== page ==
At the start of 2013, BCE at RTL City was a hole in Luxembourg’s ground. In less than four years the facility was on air broadcasting 35 different channels across Europe and Singapore. Costas Colombus is BCE’s Special Projects Manager and gave The Broadcast Bridge a unique insight into how they made this mammoth installation work, including describing the issues and how they overcame them along the way.
In the second article, Frank Beacham reviews the audio industry’s transition from analog to digital-based recording. Some 38 years later, the audio Golden Ears purists still debate the issue.
Transitioning to IP is a major challenge for any broadcaster, especially when moving an existing facility. BCE’s wish was to be format agnostic and ready for future technologies such as 1080P, 4K and HDR. Preliminary requirements dictated the system should be flexible, scalable, redundant and reliable.
Aspirations for us all, but often difficult to achieve. Cable installation was identified as a major area for cost savings so fiber was used extensively. To de-risk reliance on a single supplier, multiple vendors and COTS equipment was used wherever possible. Learn how the experts at one of Europe’s newest and high-technology broadcast centers made the transition to an IP-centric facility.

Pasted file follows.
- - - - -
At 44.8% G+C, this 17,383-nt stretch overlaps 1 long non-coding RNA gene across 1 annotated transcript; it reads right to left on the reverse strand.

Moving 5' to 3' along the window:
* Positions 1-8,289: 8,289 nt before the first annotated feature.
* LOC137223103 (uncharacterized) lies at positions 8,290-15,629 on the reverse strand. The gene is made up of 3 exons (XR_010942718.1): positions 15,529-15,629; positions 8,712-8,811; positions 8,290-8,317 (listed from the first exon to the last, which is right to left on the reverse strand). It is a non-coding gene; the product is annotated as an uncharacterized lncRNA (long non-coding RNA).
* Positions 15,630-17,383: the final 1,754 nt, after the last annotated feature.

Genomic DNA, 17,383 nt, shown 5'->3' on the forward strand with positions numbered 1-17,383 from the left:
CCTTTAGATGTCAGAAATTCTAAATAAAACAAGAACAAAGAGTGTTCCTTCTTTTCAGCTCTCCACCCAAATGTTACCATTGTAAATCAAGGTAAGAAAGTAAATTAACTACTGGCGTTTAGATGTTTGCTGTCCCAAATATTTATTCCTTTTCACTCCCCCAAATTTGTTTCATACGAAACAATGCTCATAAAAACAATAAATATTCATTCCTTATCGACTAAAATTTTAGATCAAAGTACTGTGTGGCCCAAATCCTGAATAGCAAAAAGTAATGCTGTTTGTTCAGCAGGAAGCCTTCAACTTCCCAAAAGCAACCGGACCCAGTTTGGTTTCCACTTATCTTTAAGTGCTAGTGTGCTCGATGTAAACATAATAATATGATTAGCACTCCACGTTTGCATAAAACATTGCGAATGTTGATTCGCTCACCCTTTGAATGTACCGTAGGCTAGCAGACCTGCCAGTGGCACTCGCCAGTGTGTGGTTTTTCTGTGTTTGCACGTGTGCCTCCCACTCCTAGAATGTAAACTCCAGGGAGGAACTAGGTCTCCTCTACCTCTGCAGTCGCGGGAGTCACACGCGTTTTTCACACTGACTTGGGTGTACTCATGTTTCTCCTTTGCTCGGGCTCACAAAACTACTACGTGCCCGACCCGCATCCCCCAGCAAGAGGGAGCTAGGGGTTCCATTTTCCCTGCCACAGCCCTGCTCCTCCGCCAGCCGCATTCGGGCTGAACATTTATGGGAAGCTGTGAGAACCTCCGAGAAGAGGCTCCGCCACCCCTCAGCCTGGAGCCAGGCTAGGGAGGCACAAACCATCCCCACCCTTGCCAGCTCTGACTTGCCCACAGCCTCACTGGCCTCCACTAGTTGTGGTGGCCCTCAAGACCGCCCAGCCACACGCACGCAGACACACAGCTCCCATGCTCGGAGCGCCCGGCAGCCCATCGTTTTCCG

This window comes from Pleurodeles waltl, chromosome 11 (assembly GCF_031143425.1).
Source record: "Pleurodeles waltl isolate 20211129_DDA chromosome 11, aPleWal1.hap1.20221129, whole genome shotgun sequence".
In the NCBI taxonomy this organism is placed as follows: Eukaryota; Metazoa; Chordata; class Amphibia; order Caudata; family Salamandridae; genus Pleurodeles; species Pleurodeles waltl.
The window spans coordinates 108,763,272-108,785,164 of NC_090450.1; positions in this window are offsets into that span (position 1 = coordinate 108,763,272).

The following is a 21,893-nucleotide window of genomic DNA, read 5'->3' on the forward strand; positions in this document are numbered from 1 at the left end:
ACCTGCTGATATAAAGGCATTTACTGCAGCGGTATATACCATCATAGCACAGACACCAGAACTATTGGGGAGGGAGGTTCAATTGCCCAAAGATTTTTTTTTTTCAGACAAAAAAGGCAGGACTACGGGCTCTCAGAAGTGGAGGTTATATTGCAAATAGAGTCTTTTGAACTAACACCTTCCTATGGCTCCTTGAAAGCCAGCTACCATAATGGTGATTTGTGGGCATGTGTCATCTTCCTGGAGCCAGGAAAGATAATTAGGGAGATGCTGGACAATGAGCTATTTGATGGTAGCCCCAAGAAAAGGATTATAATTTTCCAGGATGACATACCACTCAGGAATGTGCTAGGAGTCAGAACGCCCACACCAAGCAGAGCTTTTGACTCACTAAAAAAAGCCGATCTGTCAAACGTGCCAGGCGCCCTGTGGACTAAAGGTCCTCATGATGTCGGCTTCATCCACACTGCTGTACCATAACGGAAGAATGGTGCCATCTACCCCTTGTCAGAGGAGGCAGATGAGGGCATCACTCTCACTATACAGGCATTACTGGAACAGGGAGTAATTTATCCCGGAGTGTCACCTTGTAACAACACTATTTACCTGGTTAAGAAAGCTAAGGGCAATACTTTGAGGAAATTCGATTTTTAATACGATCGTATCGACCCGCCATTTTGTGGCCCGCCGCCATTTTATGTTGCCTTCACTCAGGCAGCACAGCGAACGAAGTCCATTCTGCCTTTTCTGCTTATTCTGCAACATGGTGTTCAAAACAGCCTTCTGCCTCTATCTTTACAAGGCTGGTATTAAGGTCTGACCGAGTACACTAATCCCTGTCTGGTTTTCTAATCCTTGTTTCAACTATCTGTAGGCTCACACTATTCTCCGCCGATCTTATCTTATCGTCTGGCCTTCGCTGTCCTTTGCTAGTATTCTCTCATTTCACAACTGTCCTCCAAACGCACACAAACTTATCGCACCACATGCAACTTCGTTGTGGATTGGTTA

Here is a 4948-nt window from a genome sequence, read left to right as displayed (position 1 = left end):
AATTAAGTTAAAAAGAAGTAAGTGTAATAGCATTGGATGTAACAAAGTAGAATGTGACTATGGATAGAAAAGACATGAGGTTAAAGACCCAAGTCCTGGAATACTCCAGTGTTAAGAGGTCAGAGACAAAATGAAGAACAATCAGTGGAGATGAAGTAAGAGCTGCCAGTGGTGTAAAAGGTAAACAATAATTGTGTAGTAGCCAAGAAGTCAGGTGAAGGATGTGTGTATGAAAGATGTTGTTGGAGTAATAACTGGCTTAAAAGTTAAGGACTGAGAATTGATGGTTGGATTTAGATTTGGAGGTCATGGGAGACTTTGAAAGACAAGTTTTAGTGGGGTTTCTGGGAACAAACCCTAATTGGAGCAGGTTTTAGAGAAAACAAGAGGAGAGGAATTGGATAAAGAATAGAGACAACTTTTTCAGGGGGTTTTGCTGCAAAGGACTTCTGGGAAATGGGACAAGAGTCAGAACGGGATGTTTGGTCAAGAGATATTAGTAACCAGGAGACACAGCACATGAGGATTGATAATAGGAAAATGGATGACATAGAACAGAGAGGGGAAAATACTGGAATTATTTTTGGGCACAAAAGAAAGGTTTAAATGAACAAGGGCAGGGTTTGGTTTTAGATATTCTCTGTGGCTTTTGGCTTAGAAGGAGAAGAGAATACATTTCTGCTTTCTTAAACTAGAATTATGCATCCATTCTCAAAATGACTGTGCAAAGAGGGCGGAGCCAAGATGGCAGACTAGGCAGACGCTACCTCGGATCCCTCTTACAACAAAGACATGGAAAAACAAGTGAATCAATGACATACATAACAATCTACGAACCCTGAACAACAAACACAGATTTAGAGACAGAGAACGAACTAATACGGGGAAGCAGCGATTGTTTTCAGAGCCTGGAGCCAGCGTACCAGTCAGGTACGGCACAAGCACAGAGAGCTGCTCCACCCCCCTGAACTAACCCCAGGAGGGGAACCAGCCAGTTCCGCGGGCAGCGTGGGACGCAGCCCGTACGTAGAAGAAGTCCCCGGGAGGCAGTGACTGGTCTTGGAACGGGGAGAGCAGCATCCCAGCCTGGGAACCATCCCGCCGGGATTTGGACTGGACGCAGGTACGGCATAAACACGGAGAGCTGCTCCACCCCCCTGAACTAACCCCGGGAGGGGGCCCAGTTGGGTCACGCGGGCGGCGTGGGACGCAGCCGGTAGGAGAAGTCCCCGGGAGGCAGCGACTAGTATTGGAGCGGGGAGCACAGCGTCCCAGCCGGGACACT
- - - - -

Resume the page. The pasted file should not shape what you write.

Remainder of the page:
Read the full article here.
Since Ry Cooder released the first U.S. recorded digital album of popular music in 1979, the arguments over which kind of recordings are best — analog or digital — have raged on. Each side has diehard proponents and are unyielding in their beliefs.
However, from the beginning of digital, there has been a vocal group of recordists who have stuck with analog and swear by it for the best audio quality. They mainly record music, but some proponents of analog technology are still found in all types of audio recording.
The Broadcast Bridge audio expert, Frank Beacham, provides a review of some differences between analog and digital. The debate continues.
Read the full article here.
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